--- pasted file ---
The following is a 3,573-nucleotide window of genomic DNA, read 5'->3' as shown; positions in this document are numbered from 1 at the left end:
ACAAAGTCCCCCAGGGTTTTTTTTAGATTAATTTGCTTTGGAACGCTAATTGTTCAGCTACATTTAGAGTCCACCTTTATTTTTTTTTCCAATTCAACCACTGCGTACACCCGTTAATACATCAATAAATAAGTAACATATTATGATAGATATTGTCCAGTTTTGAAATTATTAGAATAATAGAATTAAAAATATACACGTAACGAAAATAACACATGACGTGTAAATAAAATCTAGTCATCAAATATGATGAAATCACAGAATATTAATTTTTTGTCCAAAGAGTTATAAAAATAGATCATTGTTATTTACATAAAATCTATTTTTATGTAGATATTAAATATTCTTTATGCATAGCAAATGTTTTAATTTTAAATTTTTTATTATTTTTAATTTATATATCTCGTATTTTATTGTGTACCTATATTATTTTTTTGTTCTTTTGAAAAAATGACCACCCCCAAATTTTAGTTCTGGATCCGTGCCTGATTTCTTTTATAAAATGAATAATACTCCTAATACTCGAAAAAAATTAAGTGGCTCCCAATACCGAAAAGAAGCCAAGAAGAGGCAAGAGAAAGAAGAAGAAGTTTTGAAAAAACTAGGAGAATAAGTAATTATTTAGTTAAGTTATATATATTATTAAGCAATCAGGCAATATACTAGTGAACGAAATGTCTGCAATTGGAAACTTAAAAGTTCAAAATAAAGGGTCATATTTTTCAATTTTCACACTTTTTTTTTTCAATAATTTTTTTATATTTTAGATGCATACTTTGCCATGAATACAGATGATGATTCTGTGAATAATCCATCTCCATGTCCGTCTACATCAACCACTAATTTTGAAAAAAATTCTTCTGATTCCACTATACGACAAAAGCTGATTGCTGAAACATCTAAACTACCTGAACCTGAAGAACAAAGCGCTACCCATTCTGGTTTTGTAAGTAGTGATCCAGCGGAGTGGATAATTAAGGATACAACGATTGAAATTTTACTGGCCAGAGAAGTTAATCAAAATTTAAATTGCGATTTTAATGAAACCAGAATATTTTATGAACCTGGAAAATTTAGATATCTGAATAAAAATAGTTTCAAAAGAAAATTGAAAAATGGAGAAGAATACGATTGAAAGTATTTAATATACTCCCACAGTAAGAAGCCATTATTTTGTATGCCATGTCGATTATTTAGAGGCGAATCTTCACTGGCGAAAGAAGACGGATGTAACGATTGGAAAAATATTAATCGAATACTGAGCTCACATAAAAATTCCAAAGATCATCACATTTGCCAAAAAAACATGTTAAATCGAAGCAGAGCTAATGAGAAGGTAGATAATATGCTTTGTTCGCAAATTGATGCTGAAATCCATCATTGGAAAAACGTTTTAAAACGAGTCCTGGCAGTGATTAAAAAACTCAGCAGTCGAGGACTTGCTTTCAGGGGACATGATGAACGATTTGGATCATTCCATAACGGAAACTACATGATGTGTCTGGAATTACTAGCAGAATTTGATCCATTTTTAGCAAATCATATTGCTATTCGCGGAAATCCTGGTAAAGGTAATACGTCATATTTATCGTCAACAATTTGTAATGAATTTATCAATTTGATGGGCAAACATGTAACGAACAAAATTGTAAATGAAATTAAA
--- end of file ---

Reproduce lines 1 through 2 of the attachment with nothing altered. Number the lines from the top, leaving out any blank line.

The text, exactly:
The following is a 3,573-nucleotide window of genomic DNA, read 5'->3' as shown; positions in this document are numbered from 1 at the left end:
ACAAAGTCCCCCAGGGTTTTTTTTAGATTAATTTGCTTTGGAACGCTAATTGTTCAGCTACATTTAGAGTCCACCTTTATTTTTTTTTCCAATTCAACCACTGCGTACACCCGTTAATACATCAATAAATAAGTAACATATTATGATAGATATTGTCCAGTTTTGAAATTATTAGAATAATAGAATTAAAAATATACACGTAACGAAAATAACACATGACGTGTAAATAAAATCTAGTCATCAAATATGATGAAATCACAGAATATTAATTTTTTGTCCAAAGAGTTATAAAAATAGATCATTGTTATTTACATAAAATCTATTTTTATGTAGATATTAAATATTCTTTATGCATAGCAAATGTTTTAATTTTAAATTTTTTATTATTTTTAATTTATATATCTCGTATTTTATTGTGTACCTATATTATTTTTTTGTTCTTTTGAAAAAATGACCACCCCCAAATTTTAGTTCTGGATCCGTGCCTGATTTCTTTTATAAAATGAATAATACTCCTAATACTCGAAAAAAATTAAGTGGCTCCCAATACCGAAAAGAAGCCAAGAAGAGGCAAGAGAAAGAAGAAGAAGTTTTGAAAAAACTAGGAGAATAAGTAATTATTTAGTTAAGTTATATATATTATTAAGCAATCAGGCAATATACTAGTGAACGAAATGTCTGCAATTGGAAACTTAAAAGTTCAAAATAAAGGGTCATATTTTTCAATTTTCACACTTTTTTTTTTCAATAATTTTTTTATATTTTAGATGCATACTTTGCCATGAATACAGATGATGATTCTGTGAATAATCCATCTCCATGTCCGTCTACATCAACCACTAATTTTGAAAAAAATTCTTCTGATTCCACTATACGACAAAAGCTGATTGCTGAAACATCTAAACTACCTGAACCTGAAGAACAAAGCGCTACCCATTCTGGTTTTGTAAGTAGTGATCCAGCGGAGTGGATAATTAAGGATACAACGATTGAAATTTTACTGGCCAGAGAAGTTAATCAAAATTTAAATTGCGATTTTAATGAAACCAGAATATTTTATGAACCTGGAAAATTTAGATATCTGAATAAAAATAGTTTCAAAAGAAAATTGAAAAATGGAGAAGAATACGATTGAAAGTATTTAATATACTCCCACAGTAAGAAGCCATTATTTTGTATGCCATGTCGATTATTTAGAGGCGAATCTTCACTGGCGAAAGAAGACGGATGTAACGATTGGAAAAATATTAATCGAATACTGAGCTCACATAAAAATTCCAAAGATCATCACATTTGCCAAAAAAACATGTTAAATCGAAGCAGAGCTAATGAGAAGGTAGATAATATGCTTTGTTCGCAAATTGATGCTGAAATCCATCATTGGAAAAACGTTTTAAAACGAGTCCTGGCAGTGATTAAAAAACTCAGCAGTCGAGGACTTGCTTTCAGGGGACATGATGAACGATTTGGATCATTCCATAACGGAAACTACATGATGTGTCTGGAATTACTAGCAGAATTTGATCCATTTTTAGCAAATCATATTGCTATTCGCGGAAATCCTGGTAAAGGTAATACGTCATATTTATCGTCAACAATTTGTAATGAATTTATCAATTTGATGGGCAAACATGTAACGAACAAAATTGTAAATGAAATTAAA